"The Levi's brand is all about innovation," Helene Venge, Levi's digital marketing manager, says, explaining the thinking behind the relaunch of the Levi's European website. It comes complete with a split-screen divided by a bar across the middle and an innovative approach to navigation.
Innovation? It's true that Levi's has always been at the forefront of digital marketing techniques (the invention of I-Candy, the first commercial use of Shockwave, the first effective use of viral) but it's also true that there sometimes seemed to be a gap between the company's aspirations on the web and its image in the store.
Those with longer memories can remember a time not so very long ago when innovation wasn't exactly top of the Levi's brand value agenda - though ceaseless reinvention is clearly at the heart of the company's success over the past couple of decades.
Having established its global positioning as an anti-fashion statement at the heart of counter culture, Levi's left Woodstock behind during the 80s and repositioned itself (especially in Europe) as a classic US brand, signing up Nick Kamen and soul classics to reinvigorate its 50s Eisenhower-era heritage. It seemed to lie somewhere between Coke and Cadillac.
In recent years, it's been heading into weirder scenes - still on the wrong side of the tracks, of course, but desperately trying to leave cuddly old Bruce Springsteen visions of darkness at the edge of town and instead attempting to inhabit the edgier fashion/music scene owned by the likes of Jockey Slut magazine.
The problem is that it's been terribly hard to convey this sort of aspiration on the web. The previous site evoked a William Burroughs-type landscape - but got it hilariously wrong. "The halogen glow from sputtering streetlights sucks shadows in and spits them out on dark anonymous sidewalks," read the prose of one attempt to evoke desolate 3am streets. Sucks is the word.
Many also found the site over-elaborate. For instance, you had to "interact" your way down a mean street of story boards and into a phone booth to find out where your nearest store was.
That's perhaps why Venge is emphasising not only innovation but a break from the past, though the philosophical commitment to a "visually rich" approach will clearly remain - the fashion for cool Scandinavian minimalism on the web is one that Levi's was never really sold on.
In the new site (courtesy of Lateral, which won the account from Good Technology back in January), Levi's has extracted itself from the twilight zone and now the approach is far more (to put it crudely) the fashion shoot. The most strikingly innovative aspect of the site is the split-screen idea. But isn't it rather gimmicky? Not really, Jon Baines, the chairman of Lateral, says. "If it is, it's gimmicky for a purpose. It's there to cross sell different aspects of the brand."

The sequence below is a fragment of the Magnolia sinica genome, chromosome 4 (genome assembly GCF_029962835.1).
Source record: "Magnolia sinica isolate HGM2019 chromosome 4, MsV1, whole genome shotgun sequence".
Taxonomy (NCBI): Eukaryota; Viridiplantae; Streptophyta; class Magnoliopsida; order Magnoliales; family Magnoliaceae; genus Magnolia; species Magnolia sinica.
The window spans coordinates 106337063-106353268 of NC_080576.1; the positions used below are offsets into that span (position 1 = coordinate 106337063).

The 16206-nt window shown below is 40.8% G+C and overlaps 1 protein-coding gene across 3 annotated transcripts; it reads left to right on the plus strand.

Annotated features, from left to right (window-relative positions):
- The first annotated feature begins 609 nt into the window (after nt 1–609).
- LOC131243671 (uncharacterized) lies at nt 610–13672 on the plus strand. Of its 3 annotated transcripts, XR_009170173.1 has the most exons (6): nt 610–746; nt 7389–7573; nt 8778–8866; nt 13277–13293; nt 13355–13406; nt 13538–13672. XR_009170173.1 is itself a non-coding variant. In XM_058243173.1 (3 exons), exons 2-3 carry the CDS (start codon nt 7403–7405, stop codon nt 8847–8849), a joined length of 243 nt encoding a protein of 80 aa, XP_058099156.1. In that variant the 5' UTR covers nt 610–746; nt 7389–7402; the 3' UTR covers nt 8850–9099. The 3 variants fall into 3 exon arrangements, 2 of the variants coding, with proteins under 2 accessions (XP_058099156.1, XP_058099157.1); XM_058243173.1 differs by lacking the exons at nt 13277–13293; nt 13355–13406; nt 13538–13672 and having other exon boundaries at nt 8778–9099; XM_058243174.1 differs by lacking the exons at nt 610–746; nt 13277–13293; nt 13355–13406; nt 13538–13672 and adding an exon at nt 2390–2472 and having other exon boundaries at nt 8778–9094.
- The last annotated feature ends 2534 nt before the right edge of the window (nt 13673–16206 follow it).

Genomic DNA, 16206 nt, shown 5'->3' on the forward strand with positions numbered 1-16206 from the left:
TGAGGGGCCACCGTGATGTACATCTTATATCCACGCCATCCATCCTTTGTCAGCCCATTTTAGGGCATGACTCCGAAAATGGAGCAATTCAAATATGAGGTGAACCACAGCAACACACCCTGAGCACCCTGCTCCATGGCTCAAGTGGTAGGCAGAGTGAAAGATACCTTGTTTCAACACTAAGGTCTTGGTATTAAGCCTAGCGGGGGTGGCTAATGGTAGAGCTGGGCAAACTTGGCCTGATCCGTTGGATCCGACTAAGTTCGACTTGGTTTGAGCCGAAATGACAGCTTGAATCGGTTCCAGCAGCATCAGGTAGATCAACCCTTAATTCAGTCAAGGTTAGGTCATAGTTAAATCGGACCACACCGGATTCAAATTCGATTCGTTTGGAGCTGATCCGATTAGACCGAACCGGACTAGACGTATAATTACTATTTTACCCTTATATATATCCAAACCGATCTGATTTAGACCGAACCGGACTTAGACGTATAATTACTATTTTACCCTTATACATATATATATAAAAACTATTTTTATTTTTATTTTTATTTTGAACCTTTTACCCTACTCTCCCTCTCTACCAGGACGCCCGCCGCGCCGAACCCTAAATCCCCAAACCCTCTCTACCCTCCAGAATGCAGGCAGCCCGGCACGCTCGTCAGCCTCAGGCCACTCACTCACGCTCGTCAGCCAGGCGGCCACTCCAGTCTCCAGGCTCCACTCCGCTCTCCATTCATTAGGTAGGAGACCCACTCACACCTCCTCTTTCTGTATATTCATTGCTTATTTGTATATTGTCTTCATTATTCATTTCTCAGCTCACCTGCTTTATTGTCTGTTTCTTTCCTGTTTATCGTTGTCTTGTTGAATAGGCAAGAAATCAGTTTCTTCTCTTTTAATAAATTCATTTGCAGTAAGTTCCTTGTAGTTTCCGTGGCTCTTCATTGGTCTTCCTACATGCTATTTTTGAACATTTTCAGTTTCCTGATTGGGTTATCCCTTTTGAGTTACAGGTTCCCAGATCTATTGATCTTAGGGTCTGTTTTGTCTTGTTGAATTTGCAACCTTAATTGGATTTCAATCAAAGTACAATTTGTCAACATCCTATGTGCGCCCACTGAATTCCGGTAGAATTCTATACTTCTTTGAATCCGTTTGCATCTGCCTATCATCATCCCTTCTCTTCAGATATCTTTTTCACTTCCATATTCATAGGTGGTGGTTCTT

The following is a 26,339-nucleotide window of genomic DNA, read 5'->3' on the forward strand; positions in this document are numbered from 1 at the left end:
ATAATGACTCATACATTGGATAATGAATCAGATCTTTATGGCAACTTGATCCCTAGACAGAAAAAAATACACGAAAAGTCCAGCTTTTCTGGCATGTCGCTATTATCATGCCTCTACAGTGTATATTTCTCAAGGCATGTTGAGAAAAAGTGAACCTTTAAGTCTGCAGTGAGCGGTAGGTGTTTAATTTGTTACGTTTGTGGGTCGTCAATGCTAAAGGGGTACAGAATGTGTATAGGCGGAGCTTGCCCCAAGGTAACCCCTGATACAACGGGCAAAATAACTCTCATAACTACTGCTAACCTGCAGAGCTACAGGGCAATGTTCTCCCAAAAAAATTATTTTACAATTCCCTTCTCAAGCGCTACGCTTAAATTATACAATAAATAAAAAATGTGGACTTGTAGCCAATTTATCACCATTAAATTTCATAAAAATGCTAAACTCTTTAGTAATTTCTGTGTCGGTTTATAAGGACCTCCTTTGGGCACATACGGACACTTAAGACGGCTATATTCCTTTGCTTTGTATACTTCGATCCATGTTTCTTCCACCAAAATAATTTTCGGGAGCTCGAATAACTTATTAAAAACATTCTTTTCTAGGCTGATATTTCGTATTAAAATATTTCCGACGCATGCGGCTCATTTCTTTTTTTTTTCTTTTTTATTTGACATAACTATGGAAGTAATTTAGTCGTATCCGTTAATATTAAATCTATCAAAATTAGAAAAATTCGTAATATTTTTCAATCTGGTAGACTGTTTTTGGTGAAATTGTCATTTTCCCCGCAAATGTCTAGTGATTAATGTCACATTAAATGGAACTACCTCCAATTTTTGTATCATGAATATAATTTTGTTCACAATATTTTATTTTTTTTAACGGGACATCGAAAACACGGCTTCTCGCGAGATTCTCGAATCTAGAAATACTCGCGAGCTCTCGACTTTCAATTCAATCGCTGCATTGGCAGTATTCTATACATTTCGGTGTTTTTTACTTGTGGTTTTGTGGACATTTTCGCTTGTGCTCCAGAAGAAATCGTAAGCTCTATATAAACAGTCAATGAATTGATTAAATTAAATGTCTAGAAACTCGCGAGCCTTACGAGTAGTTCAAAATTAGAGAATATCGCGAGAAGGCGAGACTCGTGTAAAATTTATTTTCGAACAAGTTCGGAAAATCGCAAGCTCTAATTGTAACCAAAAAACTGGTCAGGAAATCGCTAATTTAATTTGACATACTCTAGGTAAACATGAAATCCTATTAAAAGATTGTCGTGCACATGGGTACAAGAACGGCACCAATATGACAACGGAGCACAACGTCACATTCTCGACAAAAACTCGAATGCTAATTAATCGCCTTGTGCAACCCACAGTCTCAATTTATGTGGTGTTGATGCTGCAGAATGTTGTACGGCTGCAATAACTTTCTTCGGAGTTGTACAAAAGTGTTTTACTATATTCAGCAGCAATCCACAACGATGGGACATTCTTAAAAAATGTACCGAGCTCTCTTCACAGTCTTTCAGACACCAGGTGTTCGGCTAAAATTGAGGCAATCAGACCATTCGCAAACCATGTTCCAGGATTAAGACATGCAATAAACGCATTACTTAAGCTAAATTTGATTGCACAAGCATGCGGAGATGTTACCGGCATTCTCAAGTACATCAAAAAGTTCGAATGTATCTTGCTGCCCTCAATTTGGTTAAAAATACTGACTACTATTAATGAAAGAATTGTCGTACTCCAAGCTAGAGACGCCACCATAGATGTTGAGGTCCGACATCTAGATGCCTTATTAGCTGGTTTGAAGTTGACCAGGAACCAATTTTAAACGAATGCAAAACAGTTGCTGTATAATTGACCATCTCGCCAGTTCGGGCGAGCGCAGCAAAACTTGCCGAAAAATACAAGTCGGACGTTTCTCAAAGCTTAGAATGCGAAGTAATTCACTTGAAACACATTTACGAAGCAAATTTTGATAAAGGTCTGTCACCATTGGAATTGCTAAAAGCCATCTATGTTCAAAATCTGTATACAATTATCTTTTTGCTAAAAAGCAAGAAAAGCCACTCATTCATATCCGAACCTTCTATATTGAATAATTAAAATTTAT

In other words, when people are navigating their way into the site using the top section of the screen, they can choose to see different aspect of the "brand experience" in the bottom section.
"We have to make sure that the Levi's brand is making a clear statement online and do it with attitude and maybe break a few rules too. It's important that our approach to the internet is different. It's also a very emotional brand - we have to capture that in an interactive and innovative way," Venge says.
And this strategy is more appropriate than ever now that the company can point to a genuine track record in the launch of innovative new products with Type 1 following the Engineered product in attracting widespread acclaim.
Now the goal is to maintain a site that is a consistent destination for potential customers all the year round, not just one that people visit twice a year when stimulated by TV campaigns. Levi's is also seeking to make it a more seamless experience by abandoning the use of bolt-on microsites; and it's also designed to be hugely flexible - for instance, it must be relevant to every young person right across Europe, so local information must be accommodated easily.
In fact, flexibility is one of the cornerstones of the new approach.
And actually, this brings us right back to the broader Levi's heritage, because there will be an archive zone in the site that will feature old Levi's commercials.
Paradoxical? Not really, Venge says. After all, the company is currently making a big fuss about the 130th anniversary of the Levi's brand. "There is a juxtaposition between heritage and modernity. It's amazing how interested people have always been in our advertising - and not just the current ads," Venge says.